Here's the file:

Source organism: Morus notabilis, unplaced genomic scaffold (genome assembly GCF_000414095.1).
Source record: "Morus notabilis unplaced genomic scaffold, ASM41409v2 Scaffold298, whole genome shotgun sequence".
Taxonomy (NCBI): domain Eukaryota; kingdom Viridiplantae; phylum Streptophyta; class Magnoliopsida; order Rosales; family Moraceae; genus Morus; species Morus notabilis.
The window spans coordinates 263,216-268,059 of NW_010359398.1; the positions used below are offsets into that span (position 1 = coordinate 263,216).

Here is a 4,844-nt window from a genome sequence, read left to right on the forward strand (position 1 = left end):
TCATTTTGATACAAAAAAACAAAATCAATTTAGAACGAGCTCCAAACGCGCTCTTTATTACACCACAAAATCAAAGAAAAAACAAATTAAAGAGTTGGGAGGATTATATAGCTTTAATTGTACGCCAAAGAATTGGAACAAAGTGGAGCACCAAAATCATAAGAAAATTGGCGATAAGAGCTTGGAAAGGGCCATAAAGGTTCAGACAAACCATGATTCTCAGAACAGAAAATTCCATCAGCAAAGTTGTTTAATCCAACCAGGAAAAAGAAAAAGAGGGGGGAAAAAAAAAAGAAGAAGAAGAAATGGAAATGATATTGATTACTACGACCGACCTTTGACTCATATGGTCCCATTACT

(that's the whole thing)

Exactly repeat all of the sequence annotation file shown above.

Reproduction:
Source organism: Morus notabilis, unplaced genomic scaffold (genome assembly GCF_000414095.1).
Source record: "Morus notabilis unplaced genomic scaffold, ASM41409v2 Scaffold298, whole genome shotgun sequence".
Taxonomy (NCBI): domain Eukaryota; kingdom Viridiplantae; phylum Streptophyta; class Magnoliopsida; order Rosales; family Moraceae; genus Morus; species Morus notabilis.
The window spans coordinates 263,216-268,059 of NW_010359398.1; the positions used below are offsets into that span (position 1 = coordinate 263,216).

Here is a 4,844-nt window from a genome sequence, read left to right on the forward strand (position 1 = left end):
TCATTTTGATACAAAAAAACAAAATCAATTTAGAACGAGCTCCAAACGCGCTCTTTATTACACCACAAAATCAAAGAAAAAACAAATTAAAGAGTTGGGAGGATTATATAGCTTTAATTGTACGCCAAAGAATTGGAACAAAGTGGAGCACCAAAATCATAAGAAAATTGGCGATAAGAGCTTGGAAAGGGCCATAAAGGTTCAGACAAACCATGATTCTCAGAACAGAAAATTCCATCAGCAAAGTTGTTTAATCCAACCAGGAAAAAGAAAAAGAGGGGGGAAAAAAAAAAGAAGAAGAAGAAATGGAAATGATATTGATTACTACGACCGACCTTTGACTCATATGGTCCCATTACT